Hello this is my first time ever in a discussion board much less posting one but I was kind of desperate for help and information. This is a long post so bear with me. Like everyone else here who has, had, and will have a G3 ibook or looked at a G3 ibook forum i know that eventually the GPU will come loose from the logic board causing the Black Screen of death. From the various forums I have read, I have summised the two main reasons for failure are
1. The flexing of the logic board in the ibook causing mechanical stress on the GPU's Ball Grid Array (BGA).
2. The heat build up inside the ibook that only exacerbates the previous problem.
Naturally people have come up with clever ways of repairing their macs. Placing clasp on the ibook where the GPU is, placing a shim between the GPU and metal heat shield, sauteeing the GPU with Hot Air Gun to reflow the solder joints, and heating a coin (preferrably of English origin for some reason) to 250 degrees something? (never clarified celsius or fahrenheit) and placing atop the GPU to name a few. All clever but ultimate not a permanent fix to the problem because they are not a solution to the cause. Ultimately the joints of the GPU will come loose from the board. One could do the hot air thing but eventually one will end up destroying the chip. I have been reserching the ATI chip and this BGA and I stumbled upon a device called a Pin Grid Array or PGA (wikipedia or google it) and it appears to be the predecessor to the BGA. Like the BGA the PGA is designed for electronics. Instead of having these easily breakable solder balls it has pins pertruding from it that contact the board surface. However, they are more flexible than the BGA and thus less likely to fail as all they need is to make contact with a conductive part of the board which is easy if solder into the board. Anyway these PGA's also come with socket types (look up Pin Grid Array Socket). If one were to solder that stupid ATI GPU BGA on top of one of these sockets (in possibly just a kitchen oven). Then one could solder the card back down onto the board. It would provide permenently be fixed to it. Or at least an easy way to continually repair it for pennies.
So your probably wondering why I went through the history of repairing G3 ibooks if it is that easy. Well, like I said I am deperate for help and information. I have never seen the actual GPU on a ibook up close. I have seen images but from them I cannot tell if the GPU is soldered to the board as the BGA implies, or if it is actual part of the baord itself. The latter seems implausable as there are services that do reballing and so the GPU has to come off the board some how right? Also has anyone seen the the BGA grid design. I am aware that these reballing/re-flowing (there is a difference) services typically take X-ray images of the layout. If any has gotten the "surgery" or has images of either these X-rays or the actual bottom of these it would be appreciated if you would upload them for all to see. I asked one of the companies (superiorreballing or something) about this solution but they blew me off.
Anyway, I recently purchased two ibooks (800 and 900Mhz) and I would like to explore this solution in greater detail. I will continue to post my progress as I continue. It will be interesting to se e if this actually works as I am a electrical engineering student and have some experience with these types of soldering techniques. If this works I would be willing to sell for the right price. It would be after all the only one of its kind.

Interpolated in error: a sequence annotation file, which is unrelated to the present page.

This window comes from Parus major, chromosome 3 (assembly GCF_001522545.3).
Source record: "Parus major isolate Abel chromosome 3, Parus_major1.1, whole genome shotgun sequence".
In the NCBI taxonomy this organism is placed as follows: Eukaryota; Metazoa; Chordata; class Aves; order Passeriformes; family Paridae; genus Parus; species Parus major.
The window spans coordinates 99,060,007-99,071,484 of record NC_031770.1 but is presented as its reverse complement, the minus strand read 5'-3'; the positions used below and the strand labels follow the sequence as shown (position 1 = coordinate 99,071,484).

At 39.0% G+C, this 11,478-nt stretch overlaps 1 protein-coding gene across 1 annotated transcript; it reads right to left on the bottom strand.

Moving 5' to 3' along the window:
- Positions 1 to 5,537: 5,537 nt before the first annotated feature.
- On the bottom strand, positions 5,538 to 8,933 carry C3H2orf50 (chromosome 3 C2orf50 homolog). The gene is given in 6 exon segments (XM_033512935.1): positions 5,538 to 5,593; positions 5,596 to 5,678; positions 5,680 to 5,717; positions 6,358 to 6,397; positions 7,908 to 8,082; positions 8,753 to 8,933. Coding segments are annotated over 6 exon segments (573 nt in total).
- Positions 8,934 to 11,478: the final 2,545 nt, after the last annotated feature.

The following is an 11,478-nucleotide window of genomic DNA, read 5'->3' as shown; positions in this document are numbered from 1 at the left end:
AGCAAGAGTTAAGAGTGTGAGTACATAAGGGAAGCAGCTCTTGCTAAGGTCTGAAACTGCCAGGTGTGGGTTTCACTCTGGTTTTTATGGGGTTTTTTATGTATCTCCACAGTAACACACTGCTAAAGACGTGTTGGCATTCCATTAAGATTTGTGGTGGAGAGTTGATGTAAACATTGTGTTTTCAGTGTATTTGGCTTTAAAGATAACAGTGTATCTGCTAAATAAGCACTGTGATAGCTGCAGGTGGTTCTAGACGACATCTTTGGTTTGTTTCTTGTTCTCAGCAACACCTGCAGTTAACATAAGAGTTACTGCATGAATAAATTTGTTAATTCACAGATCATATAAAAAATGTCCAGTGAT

Sorry for the long post but I just wanted to set the stage for discussion of this problem. I will be posting this discussion on other forums too. Maybe the entire G3 ibook and maybe even G4 ibook community/market could benefit from this endeavor.
You're talking about soldering a pga socket to a bga pinout, then forcing a bga chip into a pga socket? I think it would be a miracle if you could even find one that was pin compatible to begin with. Assuming you found this thing, and assuming you could make it work, you're going to have to deal with the problem of adding that thickness on the logic board.
Basically, for all the effort of what you're trying to do, you're better having your gpu professionally reflowed.
In terms of getting the BGA onto a PGA it may not be so difficult to do. In fact I believe PGA Socket boards are specifically designed to convert a BGA into a PGA. The only hard part will be finding a company that sells a PGA that is an exact match to the one ATI used in its GPU. I think also that thickness will not be such an issue either. The pins are generally only millimeters high and people seem to put shims on top of the chip that are much thicker with out to much difficulty. The real difficulty, I think, will be finding the correct PGA socket "package" and putting it back on the board. I think having an expert put it back on the board would be a good idea but no one has ever done this before.
Thanks for your input.
Does your iBook fit the serial range?
Yeah both of them do. Unfortunately the the time frame for the repair has elapsed. I think some people have had luck getting their logic boards changed out recently through apple. I will try calling them and seeing if that is a possibility though i doubt it. Thanks though.
I just had my 700MHz done, and my PowerBook G4s Screen replaced as well...
How long ago was it? Also did you buy it from apple and did you have it repaired before.
For those of you following my post, I have been using the macworld link as my primary forum. So just go to [http://www.macworld.com/forums/ubbthreads/showflat.php?Cat=0&Number=517059&Main=513126] for my latest updates.